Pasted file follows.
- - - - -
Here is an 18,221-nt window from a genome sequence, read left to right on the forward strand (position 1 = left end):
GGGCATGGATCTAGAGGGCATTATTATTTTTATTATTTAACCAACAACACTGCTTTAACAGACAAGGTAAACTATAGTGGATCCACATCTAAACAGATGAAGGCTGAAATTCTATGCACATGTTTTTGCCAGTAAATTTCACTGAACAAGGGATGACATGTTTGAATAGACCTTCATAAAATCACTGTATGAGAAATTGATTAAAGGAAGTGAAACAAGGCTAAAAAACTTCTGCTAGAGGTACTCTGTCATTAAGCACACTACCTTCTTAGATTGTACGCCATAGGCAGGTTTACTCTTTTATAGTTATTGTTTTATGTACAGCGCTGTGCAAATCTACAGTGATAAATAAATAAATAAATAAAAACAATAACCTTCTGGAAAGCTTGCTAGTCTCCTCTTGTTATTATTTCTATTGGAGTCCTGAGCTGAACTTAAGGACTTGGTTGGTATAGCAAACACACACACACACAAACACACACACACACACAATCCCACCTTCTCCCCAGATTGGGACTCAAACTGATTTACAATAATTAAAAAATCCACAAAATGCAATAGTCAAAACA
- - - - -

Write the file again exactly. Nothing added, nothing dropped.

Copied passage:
Here is an 18,221-nt window from a genome sequence, read left to right on the forward strand (position 1 = left end):
GGGCATGGATCTAGAGGGCATTATTATTTTTATTATTTAACCAACAACACTGCTTTAACAGACAAGGTAAACTATAGTGGATCCACATCTAAACAGATGAAGGCTGAAATTCTATGCACATGTTTTTGCCAGTAAATTTCACTGAACAAGGGATGACATGTTTGAATAGACCTTCATAAAATCACTGTATGAGAAATTGATTAAAGGAAGTGAAACAAGGCTAAAAAACTTCTGCTAGAGGTACTCTGTCATTAAGCACACTACCTTCTTAGATTGTACGCCATAGGCAGGTTTACTCTTTTATAGTTATTGTTTTATGTACAGCGCTGTGCAAATCTACAGTGATAAATAAATAAATAAATAAAAACAATAACCTTCTGGAAAGCTTGCTAGTCTCCTCTTGTTATTATTTCTATTGGAGTCCTGAGCTGAACTTAAGGACTTGGTTGGTATAGCAAACACACACACACACAAACACACACACACACACAATCCCACCTTCTCCCCAGATTGGGACTCAAACTGATTTACAATAATTAAAAAATCCACAAAATGCAATAGTCAAAACA